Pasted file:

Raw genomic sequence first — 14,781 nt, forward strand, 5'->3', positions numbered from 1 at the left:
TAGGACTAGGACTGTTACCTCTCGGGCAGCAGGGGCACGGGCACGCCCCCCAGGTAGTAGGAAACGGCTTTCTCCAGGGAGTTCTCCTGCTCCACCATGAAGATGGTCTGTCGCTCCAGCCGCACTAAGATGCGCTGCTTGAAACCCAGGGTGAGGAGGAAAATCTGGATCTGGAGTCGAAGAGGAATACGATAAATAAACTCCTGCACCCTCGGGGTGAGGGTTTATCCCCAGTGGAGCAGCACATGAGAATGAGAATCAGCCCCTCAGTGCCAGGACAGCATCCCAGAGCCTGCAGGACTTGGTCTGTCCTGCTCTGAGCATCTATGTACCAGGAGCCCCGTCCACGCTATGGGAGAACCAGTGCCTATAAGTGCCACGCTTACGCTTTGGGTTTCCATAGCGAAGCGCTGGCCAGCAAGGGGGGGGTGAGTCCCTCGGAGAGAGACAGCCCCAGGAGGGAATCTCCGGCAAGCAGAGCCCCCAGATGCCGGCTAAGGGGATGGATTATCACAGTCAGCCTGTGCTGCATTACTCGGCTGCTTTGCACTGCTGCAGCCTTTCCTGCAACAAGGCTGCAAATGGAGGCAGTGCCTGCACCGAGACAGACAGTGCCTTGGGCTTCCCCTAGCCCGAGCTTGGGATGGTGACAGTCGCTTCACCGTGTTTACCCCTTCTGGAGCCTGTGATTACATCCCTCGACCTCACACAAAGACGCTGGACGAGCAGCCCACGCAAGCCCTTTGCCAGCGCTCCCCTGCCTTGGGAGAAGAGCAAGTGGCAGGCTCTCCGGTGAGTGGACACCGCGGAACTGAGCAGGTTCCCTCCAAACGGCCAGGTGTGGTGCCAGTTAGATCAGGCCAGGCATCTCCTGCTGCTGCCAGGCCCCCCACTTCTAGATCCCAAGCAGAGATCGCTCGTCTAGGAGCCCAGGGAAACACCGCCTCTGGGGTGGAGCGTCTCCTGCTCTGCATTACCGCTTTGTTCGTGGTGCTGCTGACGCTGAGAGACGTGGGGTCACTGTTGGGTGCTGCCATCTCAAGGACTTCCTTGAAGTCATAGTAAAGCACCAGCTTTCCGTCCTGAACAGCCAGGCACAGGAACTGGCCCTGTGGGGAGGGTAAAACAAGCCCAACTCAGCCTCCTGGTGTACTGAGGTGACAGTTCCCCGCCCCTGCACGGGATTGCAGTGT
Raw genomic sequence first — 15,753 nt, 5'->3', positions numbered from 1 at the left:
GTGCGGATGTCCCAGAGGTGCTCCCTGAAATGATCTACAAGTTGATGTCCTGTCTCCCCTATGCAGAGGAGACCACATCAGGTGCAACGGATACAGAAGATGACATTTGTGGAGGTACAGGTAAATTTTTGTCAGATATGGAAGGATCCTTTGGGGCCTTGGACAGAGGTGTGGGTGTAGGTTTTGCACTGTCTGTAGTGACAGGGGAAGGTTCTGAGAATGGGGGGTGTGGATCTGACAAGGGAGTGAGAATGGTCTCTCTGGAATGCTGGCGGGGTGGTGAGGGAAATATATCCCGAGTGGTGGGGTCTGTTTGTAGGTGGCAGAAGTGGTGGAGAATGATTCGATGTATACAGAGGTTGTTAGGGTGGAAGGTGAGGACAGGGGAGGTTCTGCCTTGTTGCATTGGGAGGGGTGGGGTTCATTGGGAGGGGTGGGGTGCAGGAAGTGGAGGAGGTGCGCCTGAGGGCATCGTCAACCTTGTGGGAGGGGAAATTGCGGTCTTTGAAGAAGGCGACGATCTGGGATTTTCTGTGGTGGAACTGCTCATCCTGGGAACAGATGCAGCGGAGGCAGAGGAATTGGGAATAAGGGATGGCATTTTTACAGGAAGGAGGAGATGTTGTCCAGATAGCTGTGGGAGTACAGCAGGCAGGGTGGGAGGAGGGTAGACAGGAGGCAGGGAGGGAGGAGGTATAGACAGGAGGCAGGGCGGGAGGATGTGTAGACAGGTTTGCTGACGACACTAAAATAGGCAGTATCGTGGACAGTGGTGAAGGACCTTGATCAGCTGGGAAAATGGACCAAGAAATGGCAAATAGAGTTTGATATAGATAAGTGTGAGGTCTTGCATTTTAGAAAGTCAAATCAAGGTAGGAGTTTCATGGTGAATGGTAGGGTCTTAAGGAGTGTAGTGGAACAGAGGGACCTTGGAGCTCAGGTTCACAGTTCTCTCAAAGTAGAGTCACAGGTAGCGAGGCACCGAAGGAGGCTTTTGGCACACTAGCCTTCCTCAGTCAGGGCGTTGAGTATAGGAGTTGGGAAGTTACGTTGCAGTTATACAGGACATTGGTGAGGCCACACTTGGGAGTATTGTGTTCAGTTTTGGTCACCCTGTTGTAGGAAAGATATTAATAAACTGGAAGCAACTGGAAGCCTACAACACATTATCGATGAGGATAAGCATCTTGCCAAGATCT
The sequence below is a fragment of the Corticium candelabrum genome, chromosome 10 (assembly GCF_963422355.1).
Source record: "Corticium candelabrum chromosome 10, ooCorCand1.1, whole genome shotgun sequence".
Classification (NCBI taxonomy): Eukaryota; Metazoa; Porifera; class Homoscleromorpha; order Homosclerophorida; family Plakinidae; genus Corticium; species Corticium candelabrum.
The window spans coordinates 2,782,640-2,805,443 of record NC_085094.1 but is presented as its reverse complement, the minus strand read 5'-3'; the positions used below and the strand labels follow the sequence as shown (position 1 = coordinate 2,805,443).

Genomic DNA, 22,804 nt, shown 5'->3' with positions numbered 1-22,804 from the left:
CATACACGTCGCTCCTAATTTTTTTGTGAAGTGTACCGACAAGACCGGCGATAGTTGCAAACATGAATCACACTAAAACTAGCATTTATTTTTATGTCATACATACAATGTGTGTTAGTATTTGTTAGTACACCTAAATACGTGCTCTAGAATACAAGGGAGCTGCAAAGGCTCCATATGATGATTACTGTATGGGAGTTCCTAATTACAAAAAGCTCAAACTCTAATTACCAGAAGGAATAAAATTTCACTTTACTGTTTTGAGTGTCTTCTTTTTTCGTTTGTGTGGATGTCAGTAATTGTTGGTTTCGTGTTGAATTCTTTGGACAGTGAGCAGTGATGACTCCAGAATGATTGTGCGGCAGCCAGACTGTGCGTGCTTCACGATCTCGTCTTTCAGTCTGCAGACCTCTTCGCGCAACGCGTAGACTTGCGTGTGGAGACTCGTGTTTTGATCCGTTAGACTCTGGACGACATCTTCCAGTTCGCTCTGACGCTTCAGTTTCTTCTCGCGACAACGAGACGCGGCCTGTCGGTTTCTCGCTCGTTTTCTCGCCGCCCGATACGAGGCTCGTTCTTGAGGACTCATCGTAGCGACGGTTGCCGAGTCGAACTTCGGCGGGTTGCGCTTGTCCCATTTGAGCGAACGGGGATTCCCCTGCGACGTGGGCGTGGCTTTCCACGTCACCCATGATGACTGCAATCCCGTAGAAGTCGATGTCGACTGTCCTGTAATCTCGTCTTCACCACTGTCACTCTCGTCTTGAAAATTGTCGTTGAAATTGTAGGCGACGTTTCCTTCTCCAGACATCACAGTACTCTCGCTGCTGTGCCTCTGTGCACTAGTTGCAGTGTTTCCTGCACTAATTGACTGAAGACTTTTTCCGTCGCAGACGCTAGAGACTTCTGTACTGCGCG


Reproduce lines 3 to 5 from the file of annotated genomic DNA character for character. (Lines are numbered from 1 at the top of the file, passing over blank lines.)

Raw genomic sequence first — 15,753 nt, 5'->3', positions numbered from 1 at the left:
GTGCGGATGTCCCAGAGGTGCTCCCTGAAATGATCTACAAGTTGATGTCCTGTCTCCCCTATGCAGAGGAGACCACATCAGGTGCAACGGATACAGAAGATGACATTTGTGGAGGTACAGGTAAATTTTTGTCAGATATGGAAGGATCCTTTGGGGCCTTGGACAGAGGTGTGGGTGTAGGTTTTGCACTGTCTGTAGTGACAGGGGAAGGTTCTGAGAATGGGGGGTGTGGATCTGACAAGGGAGTGAGAATGGTCTCTCTGGAATGCTGGCGGGGTGGTGAGGGAAATATATCCCGAGTGGTGGGGTCTGTTTGTAGGTGGCAGAAGTGGTGGAGAATGATTCGATGTATACAGAGGTTGTTAGGGTGGAAGGTGAGGACAGGGGAGGTTCTGCCTTGTTGCATTGGGAGGGGTGGGGTTCATTGGGAGGGGTGGGGTGCAGGAAGTGGAGGAGGTGCGCCTGAGGGCATCGTCAACCTTGTGGGAGGGGAAATTGCGGTCTTTGAAGAAGGCGACGATCTGGGATTTTCTGTGGTGGAACTGCTCATCCTGGGAACAGATGCAGCGGAGGCAGAGGAATTGGGAATAAGGGATGGCATTTTTACAGGAAGGAGGAGATGTTGTCCAGATAGCTGTGGGAGTACAGCAGGCAGGGTGGGAGGAGGGTAGACAGGAGGCAGGGAGGGAGGAGGTATAGACAGGAGGCAGGGCGGGAGGATGTGTAGACAGGTTTGCTGACGACACTAAAATAGGCAGTATCGTGGACAGTGGTGAAGGACCTTGATCAGCTGGGAAAATGGACCAAGAAATGGCAAATAGAGTTTGATATAGATAAGTGTGAGGTCTTGCATTTTAGAAAGTCAAATCAAGGTAGGAGTTTCATGGTGAATGGTAGGGTCTTAAGGAGTGTAGTGGAACAGAGGGACCTTGGAGCTCAGGTTCACAGTTCTCTCAAAGTAGAGTCACAGGTAGCGAGGCACCGAAGGAGGCTTTTGGCACACTAGCCTTCCTCAGTCAGGGCGTTGAGTATAGGAGTTGGGAAGTTACGTTGCAGTTATACAGGACATTGGTGAGGCCACACTTGGGAGTATTGTGTTCAGTTTTGGTCACCCTGTTGTAGGAAAGATATTAATAAACTGGAAGCAACTGGAAGCCTACAACACATTATCGATGAGGATAAGCATCTTGCCAAGATCT
The sequence below is a fragment of the Corticium candelabrum genome, chromosome 10 (assembly GCF_963422355.1).